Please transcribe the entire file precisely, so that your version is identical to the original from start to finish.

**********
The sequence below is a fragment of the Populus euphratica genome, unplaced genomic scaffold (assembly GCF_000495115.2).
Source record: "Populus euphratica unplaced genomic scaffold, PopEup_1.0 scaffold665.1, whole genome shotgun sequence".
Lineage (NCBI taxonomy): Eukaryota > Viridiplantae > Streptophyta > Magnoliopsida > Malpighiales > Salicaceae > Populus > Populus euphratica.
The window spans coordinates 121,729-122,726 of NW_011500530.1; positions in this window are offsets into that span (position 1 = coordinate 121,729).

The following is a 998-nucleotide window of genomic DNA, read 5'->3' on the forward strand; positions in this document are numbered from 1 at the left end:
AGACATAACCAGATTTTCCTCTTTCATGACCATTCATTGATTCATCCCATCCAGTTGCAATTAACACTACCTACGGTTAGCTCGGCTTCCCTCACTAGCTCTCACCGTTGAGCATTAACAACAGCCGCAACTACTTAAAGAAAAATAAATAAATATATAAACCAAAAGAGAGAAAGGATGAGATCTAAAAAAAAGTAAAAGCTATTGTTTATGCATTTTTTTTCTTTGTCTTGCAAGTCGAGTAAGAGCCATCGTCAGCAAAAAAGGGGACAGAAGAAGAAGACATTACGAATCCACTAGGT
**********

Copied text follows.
The sequence below is a fragment of the Populus euphratica genome, unplaced genomic scaffold (assembly GCF_000495115.2).
Source record: "Populus euphratica unplaced genomic scaffold, PopEup_1.0 scaffold665.1, whole genome shotgun sequence".
Lineage (NCBI taxonomy): Eukaryota > Viridiplantae > Streptophyta > Magnoliopsida > Malpighiales > Salicaceae > Populus > Populus euphratica.
The window spans coordinates 121,729-122,726 of NW_011500530.1; positions in this window are offsets into that span (position 1 = coordinate 121,729).

The following is a 998-nucleotide window of genomic DNA, read 5'->3' on the forward strand; positions in this document are numbered from 1 at the left end:
AGACATAACCAGATTTTCCTCTTTCATGACCATTCATTGATTCATCCCATCCAGTTGCAATTAACACTACCTACGGTTAGCTCGGCTTCCCTCACTAGCTCTCACCGTTGAGCATTAACAACAGCCGCAACTACTTAAAGAAAAATAAATAAATATATAAACCAAAAGAGAGAAAGGATGAGATCTAAAAAAAAGTAAAAGCTATTGTTTATGCATTTTTTTTCTTTGTCTTGCAAGTCGAGTAAGAGCCATCGTCAGCAAAAAAGGGGACAGAAGAAGAAGACATTACGAATCCACTAGGT